The Pavilion is part of Live Uncertainty: An Exhibition after the 32nd Bienal de São Paulo.
Architecture and art work are reactions to a specific context, both in terms of the problems raised by art and the different stimuli that it requires. This is a deep and contiguous relationship that has always existed, a timeless expression that helps us define and characterize time. In this specific case, the exercise that we were asked to respond to is an example of this link between both disciplines: an architecture that simultaneously responds to two needs ― an objective and functional need associated with the idea of designing a support for an art work, and an avant-garde and experimental need, proposing to exhibit different exercises in the singular context of the presentation of the 32nd Bienal de São Paulo in Serralves, thereby also promoting an architecture exhibition. Focused on this duality, our proposal is, above all, a work that has a paradoxical dimension, in the search to provoke a rupture with the discipline’s precepts and to play with concepts of scale and object. The Serralves Park is a key reference in terms of Portuguese landscape heritage. The Park is cherished by many people because of the diversity of its spaces and the different species that inhabit it. With the intention of respecting the space of the Park and to create a lightweight object, we developed a construction that is affixed to only two points on the ground and stands out as an object, thus creating a different moment. In this architectural exercise we explored a subtle relationship of respect with its surrounding environment, topography, vegetation and paths.
The pavilion reacts to these surrounding elements with a certain simplicity. We wanted to assume the proposal as if it were an object that did not focus on the precepts of a normal pavilion. Taking into account the need to embrace a work in a projection format, we chose a form that follows the principle of the aperture of light used in a projection, or even that of an hourglass, which in a single gesture is able to filter and play with light, and create a balance between two contexts: the Serralves Park and the exhibited work.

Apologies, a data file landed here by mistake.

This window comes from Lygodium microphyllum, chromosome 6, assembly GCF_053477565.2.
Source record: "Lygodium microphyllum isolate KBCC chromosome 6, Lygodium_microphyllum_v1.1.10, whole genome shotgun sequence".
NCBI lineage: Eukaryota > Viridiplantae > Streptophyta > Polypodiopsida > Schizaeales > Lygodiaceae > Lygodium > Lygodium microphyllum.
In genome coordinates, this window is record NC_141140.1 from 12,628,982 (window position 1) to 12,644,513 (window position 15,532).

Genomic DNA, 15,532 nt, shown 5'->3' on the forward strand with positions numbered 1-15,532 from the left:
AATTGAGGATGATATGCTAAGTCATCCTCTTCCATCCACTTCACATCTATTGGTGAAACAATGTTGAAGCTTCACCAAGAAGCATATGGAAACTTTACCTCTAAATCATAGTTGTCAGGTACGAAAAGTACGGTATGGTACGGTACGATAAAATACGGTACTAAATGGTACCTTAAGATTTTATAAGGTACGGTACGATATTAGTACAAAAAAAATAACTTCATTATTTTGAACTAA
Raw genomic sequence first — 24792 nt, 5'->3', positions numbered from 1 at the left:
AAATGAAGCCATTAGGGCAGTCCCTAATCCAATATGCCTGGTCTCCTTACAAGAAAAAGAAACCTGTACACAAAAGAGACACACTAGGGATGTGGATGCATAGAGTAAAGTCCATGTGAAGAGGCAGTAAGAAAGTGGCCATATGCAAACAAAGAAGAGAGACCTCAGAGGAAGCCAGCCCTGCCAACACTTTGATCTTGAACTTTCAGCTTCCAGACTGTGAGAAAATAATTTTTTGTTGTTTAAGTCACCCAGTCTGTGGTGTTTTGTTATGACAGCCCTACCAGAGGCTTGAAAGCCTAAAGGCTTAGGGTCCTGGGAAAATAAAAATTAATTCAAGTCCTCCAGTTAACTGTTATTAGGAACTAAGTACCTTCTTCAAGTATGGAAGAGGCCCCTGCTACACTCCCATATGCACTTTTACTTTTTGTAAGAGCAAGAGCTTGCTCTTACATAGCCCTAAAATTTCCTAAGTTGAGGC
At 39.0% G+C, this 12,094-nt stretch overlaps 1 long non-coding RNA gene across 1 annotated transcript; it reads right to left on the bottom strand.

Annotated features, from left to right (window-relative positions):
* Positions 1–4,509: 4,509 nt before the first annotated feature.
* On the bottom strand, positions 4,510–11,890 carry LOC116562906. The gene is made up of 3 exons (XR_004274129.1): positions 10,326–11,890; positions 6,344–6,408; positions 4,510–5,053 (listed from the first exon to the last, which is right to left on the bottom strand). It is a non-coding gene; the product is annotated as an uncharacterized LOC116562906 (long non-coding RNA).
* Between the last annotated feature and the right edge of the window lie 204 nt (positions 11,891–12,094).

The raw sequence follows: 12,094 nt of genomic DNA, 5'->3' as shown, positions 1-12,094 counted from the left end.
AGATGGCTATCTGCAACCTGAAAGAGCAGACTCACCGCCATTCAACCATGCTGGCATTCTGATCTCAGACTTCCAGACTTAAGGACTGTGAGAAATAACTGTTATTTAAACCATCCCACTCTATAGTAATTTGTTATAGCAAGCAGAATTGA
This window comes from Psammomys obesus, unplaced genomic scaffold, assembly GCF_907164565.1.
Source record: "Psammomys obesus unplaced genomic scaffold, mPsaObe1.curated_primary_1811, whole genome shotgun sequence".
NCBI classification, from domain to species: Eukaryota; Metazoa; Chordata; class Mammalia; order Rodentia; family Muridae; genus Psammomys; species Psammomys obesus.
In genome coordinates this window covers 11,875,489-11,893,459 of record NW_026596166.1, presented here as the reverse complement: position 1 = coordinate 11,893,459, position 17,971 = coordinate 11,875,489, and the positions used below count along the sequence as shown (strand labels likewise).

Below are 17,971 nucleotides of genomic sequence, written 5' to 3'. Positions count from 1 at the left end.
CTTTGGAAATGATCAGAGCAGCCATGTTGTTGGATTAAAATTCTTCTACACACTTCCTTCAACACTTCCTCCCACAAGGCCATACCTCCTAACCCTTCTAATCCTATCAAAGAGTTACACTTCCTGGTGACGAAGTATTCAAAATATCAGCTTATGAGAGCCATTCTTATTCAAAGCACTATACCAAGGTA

When looking at the main body of the pavilion, there is a tightening of the curve in the central zone, which guarantees control of natural light without physical barriers and, as a result, also a vertical separation from the Park’s ground surface, thereby revealing lightness and inciting an instinct of curiosity about the unknown. The pavilion thereby exists beyond the ‘hole’, creating an almost ‘distressing’ passage through the object until one reaches the other side and finds the space where the art work is projected. Light, the itinerary, the sense of curiosity and discovery are then processed in a single gesture, resulting in a work that is not superimposed over the Serralves Park and over the work of art, but instead exalts them. A connector between two realities, in space and time. It is simultaneously a strange object that escapes the common language of the ‘box’ and which also for this reason awakens the visitor’s curiosity, defying the boundaries between the person and the art work, making them mere nuances.